DiMaggio: a "defective attitude," and "hostility and resistance" to the Army

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Fascinating stuff in the Smoking Gun today regarding the Yankee Clipper: Joe DiMaggio’s army records, which paint him an a pretty unflattering light:

Despite a cushy job as a physical instructor in the Army’s Special
Services division, DiMaggio–who saw no combat, was never shipped
overseas, and spent many months stationed in Hawaii–exhibited a
“defective attitude toward the service” and a “conscious attitude of
hostility and resistance” when it came to his Army duties.

These withering critiques of DiMaggio came from two officers in the
Army’s Medical Corps. In separate reports written shortly before
DiMaggio’s discharge in September 1945, Major Emile G. Stoloff and Major
William G. Barrett each portrayed DiMaggio, then 30, as someone whose
“personal problems appeared to be of more consequence to him than his
obligations to adjust to the demands of the service.”

To be fair, the records indicate that DiMaggio had some personal issues at the time, most notably a recent divorce and some trouble with one of his brothers. There are also references to some belief that the army was exploiting him for P.R. purposes, which may have been true and may have sat with the notoriously complicated DiMaggio wrong.  Less excusable, it seems, are references in the records to DiMaggio’s alleged malingering with stomach ailments and other things that army doctors could not confirm.

I’m sure that anyone who could shed more light on these reports or place them into a larger context based on first hand information is dead by now, but it’s odd stuff to be sure. Also stuff that, I’m guessing, won’t make it into any updates into those Yankee hagiographies you see on YES Network.

The Pirates are, not surprisingly, leaning against trading Andrew McCutchen

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Over the winter there was serious talk about the Pirates trading Andrew McCutchen to the Washington Nationals. His move to left field to allow Starling Marte to take over center further served to make McCutchen a less important part of the Pirates long term plans.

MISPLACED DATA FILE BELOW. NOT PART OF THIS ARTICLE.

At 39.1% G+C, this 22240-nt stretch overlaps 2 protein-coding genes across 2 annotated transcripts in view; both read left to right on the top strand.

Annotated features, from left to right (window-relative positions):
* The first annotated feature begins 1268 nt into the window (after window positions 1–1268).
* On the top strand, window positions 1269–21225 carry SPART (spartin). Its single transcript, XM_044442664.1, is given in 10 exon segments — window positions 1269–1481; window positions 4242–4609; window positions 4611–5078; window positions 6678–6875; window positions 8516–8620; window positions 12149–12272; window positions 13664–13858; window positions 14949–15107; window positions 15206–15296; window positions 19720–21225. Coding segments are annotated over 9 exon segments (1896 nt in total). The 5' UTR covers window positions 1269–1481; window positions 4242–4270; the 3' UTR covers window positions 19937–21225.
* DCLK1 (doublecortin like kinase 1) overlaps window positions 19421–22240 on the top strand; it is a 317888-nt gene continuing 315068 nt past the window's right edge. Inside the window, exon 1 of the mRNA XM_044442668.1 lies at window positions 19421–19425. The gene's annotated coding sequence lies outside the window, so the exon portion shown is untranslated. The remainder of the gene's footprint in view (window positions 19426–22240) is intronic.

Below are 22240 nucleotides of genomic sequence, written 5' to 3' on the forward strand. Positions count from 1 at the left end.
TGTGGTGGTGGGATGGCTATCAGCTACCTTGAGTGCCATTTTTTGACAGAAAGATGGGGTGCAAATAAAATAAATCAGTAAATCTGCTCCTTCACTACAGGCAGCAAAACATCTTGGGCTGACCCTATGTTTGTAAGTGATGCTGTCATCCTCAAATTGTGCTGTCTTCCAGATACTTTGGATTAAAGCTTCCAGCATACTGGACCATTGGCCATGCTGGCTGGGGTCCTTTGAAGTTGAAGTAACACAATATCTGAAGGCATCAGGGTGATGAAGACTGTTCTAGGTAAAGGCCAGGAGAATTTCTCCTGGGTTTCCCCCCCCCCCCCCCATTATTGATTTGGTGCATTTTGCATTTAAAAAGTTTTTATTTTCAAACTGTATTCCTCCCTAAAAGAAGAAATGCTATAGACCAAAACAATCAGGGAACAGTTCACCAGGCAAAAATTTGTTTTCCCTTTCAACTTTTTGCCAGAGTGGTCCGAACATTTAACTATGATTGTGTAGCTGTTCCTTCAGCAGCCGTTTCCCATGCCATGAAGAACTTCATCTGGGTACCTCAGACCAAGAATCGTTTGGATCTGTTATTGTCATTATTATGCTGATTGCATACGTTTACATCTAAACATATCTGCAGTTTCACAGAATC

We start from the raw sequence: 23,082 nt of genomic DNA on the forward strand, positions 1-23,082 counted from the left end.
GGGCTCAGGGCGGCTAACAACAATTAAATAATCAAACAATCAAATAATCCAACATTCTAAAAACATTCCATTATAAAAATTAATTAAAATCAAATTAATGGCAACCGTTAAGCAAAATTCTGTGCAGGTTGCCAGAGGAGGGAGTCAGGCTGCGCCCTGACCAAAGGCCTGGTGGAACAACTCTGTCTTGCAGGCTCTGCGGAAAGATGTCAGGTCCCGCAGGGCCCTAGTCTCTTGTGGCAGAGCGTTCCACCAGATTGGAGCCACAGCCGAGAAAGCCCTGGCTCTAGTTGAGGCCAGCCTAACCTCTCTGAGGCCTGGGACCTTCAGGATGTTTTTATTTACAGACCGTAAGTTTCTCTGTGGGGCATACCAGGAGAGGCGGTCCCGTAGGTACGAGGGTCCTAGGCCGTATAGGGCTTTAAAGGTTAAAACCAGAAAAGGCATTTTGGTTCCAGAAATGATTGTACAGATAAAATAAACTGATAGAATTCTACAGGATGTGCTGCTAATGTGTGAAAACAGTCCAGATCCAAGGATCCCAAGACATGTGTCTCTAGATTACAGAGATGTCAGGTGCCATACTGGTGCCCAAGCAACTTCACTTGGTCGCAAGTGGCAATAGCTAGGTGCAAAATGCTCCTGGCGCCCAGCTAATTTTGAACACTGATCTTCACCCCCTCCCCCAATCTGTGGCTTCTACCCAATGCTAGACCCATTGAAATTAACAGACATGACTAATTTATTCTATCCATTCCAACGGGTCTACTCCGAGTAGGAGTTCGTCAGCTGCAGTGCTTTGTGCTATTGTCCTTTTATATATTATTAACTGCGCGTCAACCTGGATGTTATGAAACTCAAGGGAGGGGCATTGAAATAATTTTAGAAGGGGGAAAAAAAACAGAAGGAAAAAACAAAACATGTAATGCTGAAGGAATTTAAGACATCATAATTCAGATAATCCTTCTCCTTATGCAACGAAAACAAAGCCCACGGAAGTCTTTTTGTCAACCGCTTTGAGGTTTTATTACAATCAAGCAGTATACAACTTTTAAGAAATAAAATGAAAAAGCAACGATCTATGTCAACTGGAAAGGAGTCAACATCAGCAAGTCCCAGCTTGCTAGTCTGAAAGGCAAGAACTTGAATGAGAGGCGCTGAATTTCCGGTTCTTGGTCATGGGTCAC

Then the season began, Marte got suspended for PEDs and, after a bumpy start, McCutchen caught fire. He hit .411/.505/.689 in June he has a .333/.444/.561 line in the month of July. For the year he’s now at .292/.384/.507 with 17 homers and 57 RBI. Even with Marte back on the roster, McCutchen is the Pirates’ center fielder. What’s more, the Pirates, after beginning the season slowly have righted the ship somewhat and are now only three games back in the NL Central.

All of which makes this, from Rob Biertempfel of the Pittsburgh Tribune-Review, unsurprising:

That option is a quite reasonable $14.5 million, so it seems sorta crazy that they wouldn’t pick it up. Of course if they remain coy enough about it for now perhaps someone will bowl them over with an offer. Letting McCutchen walk seems insane. Unloading him for a hefty haul would, well, still be kinda crazy given how popular McCutchen is with the fan base, but not truly insane.

The Brewers are talking to the Tigers about Ian Kinsler, Justin Wilson

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The Brewers were rumored last week to have been “aggressive” in talks for Tigers reliever Justin Wilson. ESPN’s Jerry Crasnick reports, however, that the talks are a bit more wide-ranging than that.

Crasnick says that the two clubs are also discussing Tigers second baseman Ian Kinsler, potentially in a package deal with Wilson. Crasnick says that the Brewers “would love to have Kinsler,” but their main focus at the moment is pitching help. Of course, the Brewers current second baseman — Jonathan Villar — is hitting a meager .223/.285/.348 in 334 plate appearances.

Kinsler is having a down season for him — .237/.331/.400 — but he’s better than that and, of course, would represent an improvement. He’s under contract through the end of this year but he has a very affordable, $10 million club option for 2018. Wilson will be arbitration-eligible this offseason, so he’s still under team control as well. As such a Kinsler/Wilson package would likely cost the Brewers a high price, so you have to think they’d try to exhaust cheaper options before making such a deal.

The Brewers had been in first place in the NL Central since June 7, but the Cubs caught them yesterday. They’re in a virtual tie, with Chicago percentage points ahead. This should prove to be a very interesting week for the Brewers’ front office.